Moreover, Facebook also introduced for registered political parties in India an option to upload their Media Certification and Monitoring Committee Certificate from India’s Election Commission.

“In our conversation with Election Commission, we learnt that it is essential to give political parties the option to upload the certificate,” Thukral told IANS.

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When a person clicks on the disclaimer, they will be taken to a searchable Ad Library where they can see important information related to the ad, including range of impressions, range of spend, and information about who saw the ad, like age, gender and location across India.

The disclaimer credentials will also appear in the Ad Library, Facebook said. (IANS)

Next Story

Smartphone Giant Vivo Tops Offline Market in India With 24.7% Share in November 2019

The brand took a big leap with capturing 17 per cent market share - its highest-ever -- in the third quarter (July-September period)

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Vivo
Vivo has presence in over 70,000 retail outlets in the country and has been a hit among the users in the small-town India. Wikimedia Commons

Chinese smartphone maker Vivo became the top brand in the Indian offline market in the month of November, garnering 24.7 per cent share and beating Xiaomi and Samsung, the company’s top India executive said on Friday.

“Vivo’s offline market share went from 23 per cent in October to 24.7 per cent in November as per the German research firm GfK, making us again the top brand in the Indian smartphone market. I thank the Indian consumers who have maintained their trust in the brand,” Nipun Marya, Director-Brand Strategy, Vivo India, told IANS.

The brand took a big leap with capturing 17 per cent market share – its highest-ever — in the third quarter (July-September period), according to Counterpoint Research. In September, the Chinese handset maker recorded 22.5 per cent in terms of value, and 21.4 per cent in terms of volume.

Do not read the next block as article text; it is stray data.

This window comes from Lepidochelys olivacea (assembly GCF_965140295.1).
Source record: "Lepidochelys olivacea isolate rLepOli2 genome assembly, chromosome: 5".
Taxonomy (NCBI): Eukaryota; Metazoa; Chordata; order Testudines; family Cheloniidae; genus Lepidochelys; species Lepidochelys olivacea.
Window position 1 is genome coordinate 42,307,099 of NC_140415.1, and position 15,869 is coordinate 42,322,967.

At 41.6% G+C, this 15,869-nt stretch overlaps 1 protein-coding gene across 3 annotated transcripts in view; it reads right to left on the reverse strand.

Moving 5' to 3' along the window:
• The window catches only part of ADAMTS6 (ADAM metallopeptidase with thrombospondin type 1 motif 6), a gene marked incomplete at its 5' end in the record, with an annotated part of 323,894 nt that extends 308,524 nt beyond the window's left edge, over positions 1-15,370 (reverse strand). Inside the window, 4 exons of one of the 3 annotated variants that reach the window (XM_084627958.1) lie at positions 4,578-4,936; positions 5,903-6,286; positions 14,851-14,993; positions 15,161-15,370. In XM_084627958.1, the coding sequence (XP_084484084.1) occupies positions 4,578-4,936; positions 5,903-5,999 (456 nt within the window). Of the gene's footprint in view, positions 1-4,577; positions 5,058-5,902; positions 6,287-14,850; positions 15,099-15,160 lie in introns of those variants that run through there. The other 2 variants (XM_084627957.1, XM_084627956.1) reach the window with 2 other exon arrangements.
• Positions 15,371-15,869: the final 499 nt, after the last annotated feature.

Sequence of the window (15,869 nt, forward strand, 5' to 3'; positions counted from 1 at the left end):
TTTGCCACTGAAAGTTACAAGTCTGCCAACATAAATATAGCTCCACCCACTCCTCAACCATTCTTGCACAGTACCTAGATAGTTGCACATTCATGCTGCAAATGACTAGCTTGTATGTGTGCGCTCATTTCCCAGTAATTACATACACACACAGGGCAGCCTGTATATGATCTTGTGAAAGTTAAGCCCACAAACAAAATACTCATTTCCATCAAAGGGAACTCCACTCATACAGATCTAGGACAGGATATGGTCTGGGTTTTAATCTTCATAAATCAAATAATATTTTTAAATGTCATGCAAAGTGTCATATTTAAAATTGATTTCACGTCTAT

“The growth has only made us humble as we enter 2020 with new energies. We will launch our next flagship in the popular ‘V’ Series during the Indian Premier League (IPL) that will come with unmatched specifications,” Marya added.

Vivo has presence in over 70,000 retail outlets in the country and has been a hit among the users in the small-town India. Currently the third largest smartphone player in India, Vivo is also committed to invest heavily in the ‘Make in India’ initiative.

“We are investing Rs 7,500 crore in the country in multiple phases as promised. We have the maximum capacity of producing 33.5 million handsets in a year and over 10,000 people, including women, are working at our Greater Noida factory,” said Marya.

Vivo
Chinese smartphone maker Vivo became the top brand in the Indian offline market in the month of November, garnering 24.7 per cent share and beating Xiaomi and Samsung. Wikimedia Commons

He said that the goal of the company is to not only to launch new devices but also provide customers better after-sales service experience, which is the key motto of the company. “We are deeply focused on bringing new innovations to stay ahead in the smartphone segment,” he added.

On Thursday, iQOO, a brand from Vivo, announced its entry into the Indian market that will be the first, 5G-ready premium device and would take on Xiaomi’s new sub-brand POCO.

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The iQOO brand would work as a separate legal entity in the country. (IANS)